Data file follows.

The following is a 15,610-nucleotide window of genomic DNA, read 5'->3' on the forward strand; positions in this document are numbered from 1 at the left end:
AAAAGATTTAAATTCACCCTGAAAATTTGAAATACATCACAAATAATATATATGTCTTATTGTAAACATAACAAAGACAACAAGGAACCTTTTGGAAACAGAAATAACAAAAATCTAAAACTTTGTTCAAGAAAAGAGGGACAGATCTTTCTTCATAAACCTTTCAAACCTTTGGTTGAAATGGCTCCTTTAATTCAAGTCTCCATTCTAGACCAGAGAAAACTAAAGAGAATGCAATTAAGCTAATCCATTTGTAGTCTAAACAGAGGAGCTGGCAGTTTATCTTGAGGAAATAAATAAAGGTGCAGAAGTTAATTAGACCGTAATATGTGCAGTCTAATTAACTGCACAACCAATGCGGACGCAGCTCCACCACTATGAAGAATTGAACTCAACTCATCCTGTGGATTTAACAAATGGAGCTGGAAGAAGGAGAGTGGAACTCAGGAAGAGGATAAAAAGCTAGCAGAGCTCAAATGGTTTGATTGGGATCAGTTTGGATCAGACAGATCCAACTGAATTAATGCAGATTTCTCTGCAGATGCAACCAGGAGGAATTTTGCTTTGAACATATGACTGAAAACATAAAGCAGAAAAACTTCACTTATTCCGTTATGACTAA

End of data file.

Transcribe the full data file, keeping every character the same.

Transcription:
The following is a 15,610-nucleotide window of genomic DNA, read 5'->3' on the forward strand; positions in this document are numbered from 1 at the left end:
AAAAGATTTAAATTCACCCTGAAAATTTGAAATACATCACAAATAATATATATGTCTTATTGTAAACATAACAAAGACAACAAGGAACCTTTTGGAAACAGAAATAACAAAAATCTAAAACTTTGTTCAAGAAAAGAGGGACAGATCTTTCTTCATAAACCTTTCAAACCTTTGGTTGAAATGGCTCCTTTAATTCAAGTCTCCATTCTAGACCAGAGAAAACTAAAGAGAATGCAATTAAGCTAATCCATTTGTAGTCTAAACAGAGGAGCTGGCAGTTTATCTTGAGGAAATAAATAAAGGTGCAGAAGTTAATTAGACCGTAATATGTGCAGTCTAATTAACTGCACAACCAATGCGGACGCAGCTCCACCACTATGAAGAATTGAACTCAACTCATCCTGTGGATTTAACAAATGGAGCTGGAAGAAGGAGAGTGGAACTCAGGAAGAGGATAAAAAGCTAGCAGAGCTCAAATGGTTTGATTGGGATCAGTTTGGATCAGACAGATCCAACTGAATTAATGCAGATTTCTCTGCAGATGCAACCAGGAGGAATTTTGCTTTGAACATATGACTGAAAACATAAAGCAGAAAAACTTCACTTATTCCGTTATGACTAA